The Bogleheads believe in Jack Bogle, who "founded Vanguard in 1974 and introduced the first index mutual fund in 1975." An index fund seeks only to mimic the average market return, and thus can do so at very low cost. In contrast, an "active" fund looks for ways to beat the market, through picking certain stocks or timing movements in the market, but also charges higher fees.
Jason Zweig reports on a conference of Bogleheads in "Jack Bogle’s Bogleheads Keep Investing Simple. You Should Too," in the Wall Street Journal, October 5, 2018. The part of the article that especially caught my eye was "The Wit and Wisdom of Jack Bogle," a collection of comments from Bogle over the years. Here they are:
The legendary active investor Warren Buffett has instructions in his will that the money he is leaving to his wife should be invested in a low-cost index fund. Buffett explained a few years ago:
Most investors, of course, have not made the study of business prospects a priority in their lives. If wise, they will conclude that they do not know enough about specific businesses to predict their future earning power.
I have good news for these non-professionals: The typical investor doesn’t need this skill. In aggregate, American business has done wonderfully over time and will continue to do so (though, most assuredly, in unpredictable fits and starts). ... The goal of the non-professional should not be to pick winners – neither he nor his “helpers” can do that – but should rather be to own a cross-section of businesses that in aggregate are bound to do well. A low-cost S&P 500 index fund will achieve this goal.
That’s the “what” of investing for the non-professional. The “when” is also important. The main danger is that the timid or beginning investor will enter the market at a time of extreme exuberance and then become disillusioned when paper losses occur. ... The antidote to that kind of mistiming is for an investor to accumulate shares over a long period and never to sell when the news is bad and stocks are well off their highs. Following those rules, the “know-nothing” investor who both diversifies and keeps his costs minimal is virtually certain to get satisfactory results. Indeed, the unsophisticated investor who is realistic about his shortcomings is likely to obtain better long-term results than the knowledgeable professional who is blind to even a single weakness. ...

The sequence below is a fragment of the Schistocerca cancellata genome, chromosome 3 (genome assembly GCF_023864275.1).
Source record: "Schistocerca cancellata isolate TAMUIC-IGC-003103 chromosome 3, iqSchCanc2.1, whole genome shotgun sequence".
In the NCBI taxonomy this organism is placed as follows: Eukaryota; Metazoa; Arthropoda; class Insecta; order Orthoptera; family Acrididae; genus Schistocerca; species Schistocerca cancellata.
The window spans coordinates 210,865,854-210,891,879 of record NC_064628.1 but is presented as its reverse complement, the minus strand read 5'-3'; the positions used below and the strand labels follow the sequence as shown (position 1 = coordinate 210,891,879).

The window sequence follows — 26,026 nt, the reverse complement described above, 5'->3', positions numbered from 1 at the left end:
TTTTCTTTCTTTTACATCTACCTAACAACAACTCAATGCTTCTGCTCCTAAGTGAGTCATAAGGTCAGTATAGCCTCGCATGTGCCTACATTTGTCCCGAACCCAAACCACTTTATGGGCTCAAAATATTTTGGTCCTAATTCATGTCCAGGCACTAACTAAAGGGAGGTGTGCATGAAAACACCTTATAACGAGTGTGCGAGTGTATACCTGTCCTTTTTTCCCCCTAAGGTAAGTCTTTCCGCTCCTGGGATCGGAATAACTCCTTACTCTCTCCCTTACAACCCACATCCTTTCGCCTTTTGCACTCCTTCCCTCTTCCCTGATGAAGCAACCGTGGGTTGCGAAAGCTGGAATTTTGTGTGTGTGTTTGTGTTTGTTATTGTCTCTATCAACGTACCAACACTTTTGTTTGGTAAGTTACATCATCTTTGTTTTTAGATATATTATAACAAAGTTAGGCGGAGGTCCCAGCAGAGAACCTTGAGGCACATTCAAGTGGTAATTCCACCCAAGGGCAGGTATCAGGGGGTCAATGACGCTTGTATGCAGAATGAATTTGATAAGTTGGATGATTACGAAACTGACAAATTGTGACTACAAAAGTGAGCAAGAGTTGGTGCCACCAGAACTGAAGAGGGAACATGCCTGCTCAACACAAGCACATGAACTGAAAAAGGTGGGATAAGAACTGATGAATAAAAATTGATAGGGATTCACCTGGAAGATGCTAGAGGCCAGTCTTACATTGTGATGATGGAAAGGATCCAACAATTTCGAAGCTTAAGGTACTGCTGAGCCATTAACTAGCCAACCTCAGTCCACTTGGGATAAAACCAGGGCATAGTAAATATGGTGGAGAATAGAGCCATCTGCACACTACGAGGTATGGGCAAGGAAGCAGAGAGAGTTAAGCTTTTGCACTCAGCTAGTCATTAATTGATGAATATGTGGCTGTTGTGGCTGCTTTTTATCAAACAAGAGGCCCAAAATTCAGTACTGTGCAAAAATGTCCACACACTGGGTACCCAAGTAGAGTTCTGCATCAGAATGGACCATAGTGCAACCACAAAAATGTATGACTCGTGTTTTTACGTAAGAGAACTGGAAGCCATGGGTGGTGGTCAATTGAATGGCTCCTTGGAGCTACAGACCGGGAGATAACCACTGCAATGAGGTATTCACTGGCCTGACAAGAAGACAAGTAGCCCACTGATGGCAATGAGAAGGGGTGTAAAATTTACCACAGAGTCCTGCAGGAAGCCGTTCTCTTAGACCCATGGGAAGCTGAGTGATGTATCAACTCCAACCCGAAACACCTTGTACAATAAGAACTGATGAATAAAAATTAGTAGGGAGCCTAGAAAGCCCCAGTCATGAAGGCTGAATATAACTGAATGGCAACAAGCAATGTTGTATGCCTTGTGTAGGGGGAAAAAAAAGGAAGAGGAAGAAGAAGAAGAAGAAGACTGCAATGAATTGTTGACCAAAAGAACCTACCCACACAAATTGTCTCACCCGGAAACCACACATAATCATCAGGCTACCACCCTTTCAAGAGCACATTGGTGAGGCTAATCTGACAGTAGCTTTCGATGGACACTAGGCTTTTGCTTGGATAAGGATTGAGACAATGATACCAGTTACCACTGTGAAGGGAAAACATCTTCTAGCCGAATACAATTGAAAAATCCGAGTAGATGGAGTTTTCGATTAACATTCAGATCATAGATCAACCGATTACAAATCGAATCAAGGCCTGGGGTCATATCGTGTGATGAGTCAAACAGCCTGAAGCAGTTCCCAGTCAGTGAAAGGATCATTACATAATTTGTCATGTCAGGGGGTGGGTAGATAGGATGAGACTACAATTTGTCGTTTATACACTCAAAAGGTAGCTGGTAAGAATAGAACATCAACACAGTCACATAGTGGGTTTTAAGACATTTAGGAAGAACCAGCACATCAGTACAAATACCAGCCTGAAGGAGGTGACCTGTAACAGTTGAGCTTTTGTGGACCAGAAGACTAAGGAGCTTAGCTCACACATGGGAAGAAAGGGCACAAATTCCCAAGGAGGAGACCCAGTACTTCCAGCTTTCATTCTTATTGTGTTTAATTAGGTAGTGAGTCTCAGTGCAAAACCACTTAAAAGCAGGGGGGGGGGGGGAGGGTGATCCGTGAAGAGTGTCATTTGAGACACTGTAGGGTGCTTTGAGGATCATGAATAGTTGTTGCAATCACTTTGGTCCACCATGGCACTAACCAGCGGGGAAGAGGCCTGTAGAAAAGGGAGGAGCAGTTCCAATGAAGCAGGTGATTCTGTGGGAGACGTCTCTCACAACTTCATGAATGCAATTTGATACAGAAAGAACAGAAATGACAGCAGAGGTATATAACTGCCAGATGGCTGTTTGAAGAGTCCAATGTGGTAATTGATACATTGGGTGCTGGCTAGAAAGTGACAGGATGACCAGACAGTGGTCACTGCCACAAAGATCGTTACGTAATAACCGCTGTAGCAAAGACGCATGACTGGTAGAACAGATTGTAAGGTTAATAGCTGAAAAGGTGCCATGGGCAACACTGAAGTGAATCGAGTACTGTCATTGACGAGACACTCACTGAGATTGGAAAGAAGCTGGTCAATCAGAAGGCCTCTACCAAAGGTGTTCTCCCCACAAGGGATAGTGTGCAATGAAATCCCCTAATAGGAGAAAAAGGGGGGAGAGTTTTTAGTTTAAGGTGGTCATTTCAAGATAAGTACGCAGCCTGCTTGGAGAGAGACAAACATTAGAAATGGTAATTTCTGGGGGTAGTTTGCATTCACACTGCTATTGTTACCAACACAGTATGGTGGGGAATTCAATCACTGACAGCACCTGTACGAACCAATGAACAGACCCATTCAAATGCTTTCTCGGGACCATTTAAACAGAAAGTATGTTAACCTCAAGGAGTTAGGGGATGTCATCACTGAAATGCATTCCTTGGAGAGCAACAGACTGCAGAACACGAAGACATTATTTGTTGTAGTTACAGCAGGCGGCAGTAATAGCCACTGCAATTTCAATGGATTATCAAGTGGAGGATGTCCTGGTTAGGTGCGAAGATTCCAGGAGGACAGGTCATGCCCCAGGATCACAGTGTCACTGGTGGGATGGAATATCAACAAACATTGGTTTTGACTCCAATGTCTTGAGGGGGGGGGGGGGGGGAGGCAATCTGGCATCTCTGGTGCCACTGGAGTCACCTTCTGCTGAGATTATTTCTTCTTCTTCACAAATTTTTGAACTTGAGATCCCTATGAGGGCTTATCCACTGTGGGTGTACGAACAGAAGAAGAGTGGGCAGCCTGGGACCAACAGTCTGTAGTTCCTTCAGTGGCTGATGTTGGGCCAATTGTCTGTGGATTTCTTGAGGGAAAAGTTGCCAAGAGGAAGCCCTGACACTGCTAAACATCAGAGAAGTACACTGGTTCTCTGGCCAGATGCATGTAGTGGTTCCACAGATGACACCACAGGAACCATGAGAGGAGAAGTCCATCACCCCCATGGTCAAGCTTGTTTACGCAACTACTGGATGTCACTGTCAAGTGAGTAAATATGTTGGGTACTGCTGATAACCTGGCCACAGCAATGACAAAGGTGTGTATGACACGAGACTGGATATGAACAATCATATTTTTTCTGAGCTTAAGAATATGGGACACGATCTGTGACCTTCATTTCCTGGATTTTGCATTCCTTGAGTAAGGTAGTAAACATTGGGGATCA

My money, I should add, is where my mouth is: What I advise here is essentially identical to certain instructions I’ve laid out in my will. One bequest provides that cash will be delivered to a trustee for my wife’s benefit. ... My advice to the trustee could not be more simple: Put 10% of the cash in short-term government bonds and 90% in a very low-cost S&P 500 index fund. (I suggest Vanguard’s.) I believe the trust’s long-term results from this policy will be superior to those attained by most investors – whether pension funds, institutions or individuals – who employ high-fee managers.
I think this advice boils down to: "If you aren't Warren Buffett, or at least a pale imitation of Warren Buffett, you should think seriously about being a Boglehead."
A version of this article first appeared on Conversable Economist.
Timothy Taylor is an American economist. He is managing editor of the Journal of Economic Perspectives, a quarterly academic journal produced at Macalester College and published by the American Economic Association. Taylor received his Bachelor of Arts degree from Haverford College and a master's degree in economics from Stanford University. At Stanford, he was winner of the award for excellent teaching in a large class (more than 30 students) given by the Associated Students of Stanford University. At Minnesota, he was named a Distinguished Lecturer by the Department of Economics and voted Teacher of the Year by the master's degree students at the Hubert H. Humphrey Institute of Public Affairs. Taylor has been a guest speaker for groups of teachers of high school economics, visiting diplomats from eastern Europe, talk-radio shows, and community groups. From 1989 to 1997, Professor Taylor wrote an economics opinion column for the San Jose Mercury-News. He has published multiple lectures on economics through The Teaching Company. With Rudolph Penner and Isabel Sawhill, he is co-author of Updating America's Social Contract (2000), whose first chapter provided an early radical centrist perspective, "An Agenda for the Radical Middle". Taylor is also the author of The Instant Economist: Everything You Need to Know About How the Economy Works, published by the Penguin Group in 2012. The fourth edition of Taylor's Principles of Economics textbook was published by Textbook Media in 2017.